Areas for improvement
These might start with managing collateral better (again mostly prompted by new regulations – this time concerning margins for OTC derivatives), or putting in place better analytics for assessing market risk and allocating capital (also probably prompted by pending FRTB rules), but are widened across the business to become part of a strategic and sustainable programme. In many areas this is now under a RegTech umbrella, where better communication results in the ability to leverage IT spend on mandatory regulatory programmes for wider business benefit.
Of course, a new IT strategy has to start somewhere and should not have to cope with disparate actions initiated at multiple points of operation. There should be a long-term strategic objective that has lower capital and IT operating costs at its core, with the delivery of more effective executive decision-making and compliance with regulatory requirements as key benefits.
It should provide businesses with the opportunity to be flexible enough to make future choices about cloud deployment, outsourcing or utility partnerships, as well as collaborative participation in cross-industry initiatives such as blockchain that will become more commonplace.
In all likelihood, this new environment will be based around the adoption of much more open architecture, a range of ‘as-a-service’ facilities and embedding more sophisticated analytics and data management capabilities that support front-to-back office requirements. Much of our own Fusion Fabric development has this as its core competence.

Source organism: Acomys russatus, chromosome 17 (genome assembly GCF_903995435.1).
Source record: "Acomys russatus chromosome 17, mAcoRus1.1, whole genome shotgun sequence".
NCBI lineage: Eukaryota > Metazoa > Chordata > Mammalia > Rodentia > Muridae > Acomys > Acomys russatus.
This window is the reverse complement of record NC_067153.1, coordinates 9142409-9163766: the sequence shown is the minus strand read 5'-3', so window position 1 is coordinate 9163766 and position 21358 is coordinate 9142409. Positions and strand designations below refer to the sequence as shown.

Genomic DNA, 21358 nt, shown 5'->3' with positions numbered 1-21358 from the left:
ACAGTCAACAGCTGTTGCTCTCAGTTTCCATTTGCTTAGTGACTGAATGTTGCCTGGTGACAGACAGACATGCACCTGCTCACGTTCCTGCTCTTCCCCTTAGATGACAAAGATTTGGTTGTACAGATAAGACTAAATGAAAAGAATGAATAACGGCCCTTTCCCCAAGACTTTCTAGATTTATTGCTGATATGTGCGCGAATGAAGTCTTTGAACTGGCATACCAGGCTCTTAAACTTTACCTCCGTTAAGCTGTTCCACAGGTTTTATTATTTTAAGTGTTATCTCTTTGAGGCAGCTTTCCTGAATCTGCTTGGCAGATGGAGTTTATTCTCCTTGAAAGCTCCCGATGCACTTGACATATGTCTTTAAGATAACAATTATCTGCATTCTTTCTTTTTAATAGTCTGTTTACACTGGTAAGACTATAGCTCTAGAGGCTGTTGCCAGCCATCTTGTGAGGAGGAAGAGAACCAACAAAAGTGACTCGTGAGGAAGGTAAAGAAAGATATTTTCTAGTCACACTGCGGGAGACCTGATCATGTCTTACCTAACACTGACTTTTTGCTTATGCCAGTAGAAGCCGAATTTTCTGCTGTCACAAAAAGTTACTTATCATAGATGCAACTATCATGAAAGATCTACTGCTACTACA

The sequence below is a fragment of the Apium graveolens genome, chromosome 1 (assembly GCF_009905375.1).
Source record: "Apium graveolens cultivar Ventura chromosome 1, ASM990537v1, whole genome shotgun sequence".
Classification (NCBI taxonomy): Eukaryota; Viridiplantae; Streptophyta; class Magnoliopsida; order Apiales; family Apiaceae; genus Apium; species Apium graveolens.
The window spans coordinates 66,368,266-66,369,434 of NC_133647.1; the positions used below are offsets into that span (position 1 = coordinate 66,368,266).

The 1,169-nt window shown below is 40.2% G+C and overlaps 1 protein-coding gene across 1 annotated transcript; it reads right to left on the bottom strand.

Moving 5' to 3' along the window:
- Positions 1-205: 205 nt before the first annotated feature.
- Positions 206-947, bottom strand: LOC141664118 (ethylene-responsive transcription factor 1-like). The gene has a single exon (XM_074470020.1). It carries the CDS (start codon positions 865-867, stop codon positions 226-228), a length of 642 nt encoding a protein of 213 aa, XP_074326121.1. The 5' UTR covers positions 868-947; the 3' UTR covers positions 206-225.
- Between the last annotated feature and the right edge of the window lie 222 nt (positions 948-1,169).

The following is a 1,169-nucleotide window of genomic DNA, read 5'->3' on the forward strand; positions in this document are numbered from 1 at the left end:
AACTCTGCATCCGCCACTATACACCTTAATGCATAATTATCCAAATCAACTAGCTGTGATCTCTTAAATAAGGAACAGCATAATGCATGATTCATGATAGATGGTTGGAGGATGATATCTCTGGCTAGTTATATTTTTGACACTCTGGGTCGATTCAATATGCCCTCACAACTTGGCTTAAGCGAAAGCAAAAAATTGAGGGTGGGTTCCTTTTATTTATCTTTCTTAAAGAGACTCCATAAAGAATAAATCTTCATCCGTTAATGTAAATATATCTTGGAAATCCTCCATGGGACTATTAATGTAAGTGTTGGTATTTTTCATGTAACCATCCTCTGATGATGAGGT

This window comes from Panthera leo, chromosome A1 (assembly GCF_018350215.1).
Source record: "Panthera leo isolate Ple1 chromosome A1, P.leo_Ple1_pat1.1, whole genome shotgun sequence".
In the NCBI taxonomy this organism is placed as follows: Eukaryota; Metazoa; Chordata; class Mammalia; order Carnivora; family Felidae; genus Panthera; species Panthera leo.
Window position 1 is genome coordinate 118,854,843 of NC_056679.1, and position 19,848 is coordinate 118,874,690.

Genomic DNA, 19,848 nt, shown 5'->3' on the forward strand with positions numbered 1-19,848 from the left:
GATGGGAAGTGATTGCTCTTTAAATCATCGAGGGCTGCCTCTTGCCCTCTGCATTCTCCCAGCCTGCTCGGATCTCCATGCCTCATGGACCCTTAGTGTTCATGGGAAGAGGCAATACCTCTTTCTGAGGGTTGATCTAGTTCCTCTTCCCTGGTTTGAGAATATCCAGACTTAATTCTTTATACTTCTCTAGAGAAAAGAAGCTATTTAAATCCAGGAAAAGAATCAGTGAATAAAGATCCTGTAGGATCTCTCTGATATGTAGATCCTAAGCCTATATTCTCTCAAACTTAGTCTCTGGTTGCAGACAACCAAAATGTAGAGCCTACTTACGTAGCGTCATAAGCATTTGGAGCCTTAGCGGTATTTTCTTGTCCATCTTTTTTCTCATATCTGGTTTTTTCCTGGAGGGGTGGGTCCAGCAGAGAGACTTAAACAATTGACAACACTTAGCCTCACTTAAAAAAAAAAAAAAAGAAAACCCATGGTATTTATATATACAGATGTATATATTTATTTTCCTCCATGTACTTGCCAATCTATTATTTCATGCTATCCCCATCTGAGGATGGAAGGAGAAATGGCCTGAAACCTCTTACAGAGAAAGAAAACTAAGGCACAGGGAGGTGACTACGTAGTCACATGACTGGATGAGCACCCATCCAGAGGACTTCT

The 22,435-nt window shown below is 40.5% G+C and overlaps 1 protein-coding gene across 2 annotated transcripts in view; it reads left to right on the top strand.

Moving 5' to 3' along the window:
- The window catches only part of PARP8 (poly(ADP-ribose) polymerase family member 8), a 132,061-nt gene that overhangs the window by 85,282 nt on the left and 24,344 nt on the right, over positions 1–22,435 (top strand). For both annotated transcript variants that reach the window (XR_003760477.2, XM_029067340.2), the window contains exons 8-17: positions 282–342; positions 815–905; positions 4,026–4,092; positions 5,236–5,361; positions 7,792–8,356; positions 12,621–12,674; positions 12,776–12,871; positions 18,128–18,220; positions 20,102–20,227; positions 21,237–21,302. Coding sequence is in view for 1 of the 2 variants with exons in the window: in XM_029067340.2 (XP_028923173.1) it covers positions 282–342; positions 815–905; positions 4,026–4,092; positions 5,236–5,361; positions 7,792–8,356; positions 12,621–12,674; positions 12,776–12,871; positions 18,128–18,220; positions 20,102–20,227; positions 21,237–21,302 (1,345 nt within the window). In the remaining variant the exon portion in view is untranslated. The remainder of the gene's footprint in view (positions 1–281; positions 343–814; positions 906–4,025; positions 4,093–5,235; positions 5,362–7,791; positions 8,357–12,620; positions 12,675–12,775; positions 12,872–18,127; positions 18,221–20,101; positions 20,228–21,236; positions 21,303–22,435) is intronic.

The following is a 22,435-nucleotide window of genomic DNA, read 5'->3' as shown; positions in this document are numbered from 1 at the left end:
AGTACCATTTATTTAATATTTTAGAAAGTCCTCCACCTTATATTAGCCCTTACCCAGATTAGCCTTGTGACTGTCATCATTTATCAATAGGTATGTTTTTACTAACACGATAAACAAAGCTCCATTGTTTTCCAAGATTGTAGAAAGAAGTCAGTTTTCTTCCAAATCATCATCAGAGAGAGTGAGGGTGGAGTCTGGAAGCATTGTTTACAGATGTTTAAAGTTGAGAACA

Along the way there will be the inclusion of a variety of AI resources. A particular area where we are finding traction is the deployment of machine learning algos around trade capture that significantly reduce mistakes and cut the costly manual correction of exceptions. But other areas of application for AI skills are quickly evolving.
Accenture uses three broad and generic headings of ‘Simplification’, ‘Digitisation’ and ‘Innovation’ to encompass 10 specific initiatives where it says investment banks must focus. It emphasises that “the overarching watchword is acceleration” (of these commitments).
‘The bare minimum’
I would argue these are the bare minimum of executive considerations. The industry needs to see radical restructuring of business cultures and technology if there is to be meaningful and sustainable IT transformation. Investment banks cannot perpetuate current business models that continue to deliver negative gaps between returns on equity and the costs of capital. If anything those challenges are going to worsen, as buy-side asset managers both apply more pressure to transaction costs and disintermediate by completing more transactions directly with each other.
Investment banks can no longer afford the routine duplication spending on non-essential IT operations and services. They will have to adopt much more cross-industry collaboration as well as the outsourcing of many more services if they are to survive.
Of course they need to look at costs, but they also need to look at value and how they continue to justify their intermediary role. Managing flows will all be about efficient processing of large volumes at high speed and low cost. Delivering better business value will be much more challenging. Nevertheless, it is a fair bet that a sustainable, open and flexible IT environment that embraces the benefits of collaboration, cloud and platforms will be at the core of those that succeed.